I have just walked into the Baroque Library at Coimbra University, Portugal. It is dark inside, but I can see shelves and shelves of yellowed, fragile-looking books and golden-gilded pillars rising up to the ornate, floral-painted ceilings. There is a faint, insect-like squeaking that continues in a staccato rhythm. After reading on the pamphlet that the books date to 1750 and that the walls of the library are 2.11 metres thick, I see this:
'In their daily fight for preservation, books rely on another ally: inside this temple of books lives a colony of bats, which come out at night and feed on the occasional insects. The presence of these mammals requires special care in the prevention of any possible damage caused to the valuable wood of the tables: every day, before leaving the library, the keeper covers the magnificent tables with leather towels, and the following morning he cleans the library before opening it to the public.'
As with many things on this chequered tablecloth of Europe, as soon as I read about bats cohabitating with 250 year old books in a tiny, gold-encrusted library, crapping all over ancient tables and having a man specially appointed to clean up after their insect-gobbling ardour, I think: 'Toto, we're not in Sydney anymore'.
Roman ruins, crumbling aqueducts, multi-turretted castles built on clifftops by malnourished townsfolk under the rule of a portly, pointy-bearded King known for his love of Rococo interiors and sardines served on silver platters shaped like hollowed-out aubergines... Things here can be so eccentric and mysterious that my mind radar starts bleeping and circling, trying to find anything remotely like the Australia I remember.
I am a bit more used to European weirdness now, having lived here for a little while. The intitial feeling I had when I arrived here is beginning to wear off. You know the feeling: that of having eaten seven too many Pastéis de Belém in a magical land where the walls are older than anyone's great-great-grandfather, your neighbours an hour's train ride away can only speak to you in sounds that roll and zip and somersault unintelligibly by, and 'coffee' has only one possible meaning, served to you in a cup the volume of an amoeba's sigh. By now, I have seen a lot of old doors, I can order pastries from my Portuguese neighbours, and I have grown to enjoy drinking 5 amoeba's sighs per day (don't worry, I line my stomach with port first...).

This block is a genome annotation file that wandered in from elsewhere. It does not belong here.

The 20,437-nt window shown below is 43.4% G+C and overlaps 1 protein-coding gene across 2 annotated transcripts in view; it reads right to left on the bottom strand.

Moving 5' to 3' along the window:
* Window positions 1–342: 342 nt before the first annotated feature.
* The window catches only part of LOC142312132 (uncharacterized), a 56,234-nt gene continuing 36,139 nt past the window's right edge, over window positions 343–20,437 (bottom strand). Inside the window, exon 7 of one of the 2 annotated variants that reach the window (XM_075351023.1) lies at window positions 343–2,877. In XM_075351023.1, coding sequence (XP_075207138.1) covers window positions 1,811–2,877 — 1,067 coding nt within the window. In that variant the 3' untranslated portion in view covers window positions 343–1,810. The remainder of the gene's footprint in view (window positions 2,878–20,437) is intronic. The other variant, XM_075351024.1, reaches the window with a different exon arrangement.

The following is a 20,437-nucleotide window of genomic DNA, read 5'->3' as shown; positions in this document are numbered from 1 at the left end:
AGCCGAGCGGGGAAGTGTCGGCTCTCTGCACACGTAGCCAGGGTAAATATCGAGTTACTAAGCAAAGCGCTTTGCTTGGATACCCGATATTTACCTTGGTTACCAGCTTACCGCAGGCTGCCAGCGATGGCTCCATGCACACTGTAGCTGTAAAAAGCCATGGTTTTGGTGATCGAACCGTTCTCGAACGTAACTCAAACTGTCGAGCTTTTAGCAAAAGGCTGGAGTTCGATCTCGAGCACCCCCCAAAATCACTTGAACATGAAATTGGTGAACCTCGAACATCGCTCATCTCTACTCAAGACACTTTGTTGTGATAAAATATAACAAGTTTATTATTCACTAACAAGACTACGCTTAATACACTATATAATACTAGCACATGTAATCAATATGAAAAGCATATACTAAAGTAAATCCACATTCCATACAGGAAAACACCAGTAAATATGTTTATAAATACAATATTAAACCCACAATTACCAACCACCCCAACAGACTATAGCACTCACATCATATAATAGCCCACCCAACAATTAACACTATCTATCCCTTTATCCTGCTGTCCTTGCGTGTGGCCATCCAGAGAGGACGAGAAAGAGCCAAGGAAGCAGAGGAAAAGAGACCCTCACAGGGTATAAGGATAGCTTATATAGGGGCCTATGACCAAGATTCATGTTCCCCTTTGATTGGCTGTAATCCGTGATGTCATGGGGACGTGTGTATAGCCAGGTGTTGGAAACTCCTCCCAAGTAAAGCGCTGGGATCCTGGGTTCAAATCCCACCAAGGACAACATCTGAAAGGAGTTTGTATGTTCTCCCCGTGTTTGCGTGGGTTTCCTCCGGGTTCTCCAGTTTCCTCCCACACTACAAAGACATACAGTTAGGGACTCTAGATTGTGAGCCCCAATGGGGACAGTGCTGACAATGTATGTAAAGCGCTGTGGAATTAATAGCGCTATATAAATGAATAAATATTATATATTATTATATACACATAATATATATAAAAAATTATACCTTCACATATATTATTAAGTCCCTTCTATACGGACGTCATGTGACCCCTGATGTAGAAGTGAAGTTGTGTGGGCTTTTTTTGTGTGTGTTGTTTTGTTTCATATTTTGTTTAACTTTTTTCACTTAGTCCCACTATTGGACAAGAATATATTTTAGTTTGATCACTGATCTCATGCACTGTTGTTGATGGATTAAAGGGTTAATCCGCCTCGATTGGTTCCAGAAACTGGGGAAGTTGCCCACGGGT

But as this library-o-bats will attest to, sometimes things take a turn down such a Bermuda Triangle of crazy, that all I can do is laugh crazily and then think how crazy it is that Sydney's oldest building only dates to 1811. Of course we've had our share of crazy characters, and Aboriginal presence in Australia has been proven to date back to at least 40 000 years, but in general ours is not a history of gluttonous Kings with a penchant for Rococo.
I spent most of my time in the Baroque Library trying to locate the bats, rather than fawning over the books. However, after scanning the tops of the bookshelves and peering at the golden crests from every possible angle, I did not see any black leathery friends hanging upside down. I was looking with such childlike intensity that suddenly I felt a pang of being taken-in. The thought to question this highly suspect claim had not occurred to me until long after it should have. Maybe a guy in a bat costume would jump out and mock me and my Australian gullibility.
But no. This wasn't America. I wasn't going to see a film crew spring out from between the leaves of the books, and a man in a bat costume would not tear off his mask to reveal Ashton Kutcher. As far as I know, 'punking' has not spread through Europe the same way it spread through Summer Heights High.
I decided that the bats are there. You just have to know where to look. With this in mind, before leaving the library I walked up to the library/bat keeper and whispered, 'Where are the bats?' He just shrugged, presumably not speaking my somersaulting language, and pulled out a faded golden key from his pocket. He placed it into the massive teak door and, with great care not to let too much light in, motioned me back out into the courtyard.
A courtyard for a university founded in 1290. I should say, founded in 1290 by King Dinis I of Portugal, who also happened to be a troubadour with 137 songs under his belt, including a rather unusual one about love (rather than religion).
A King penning love songs at the same time as founding universities? In 1290? Toto, my canine friend, come here. I have an announcement to make...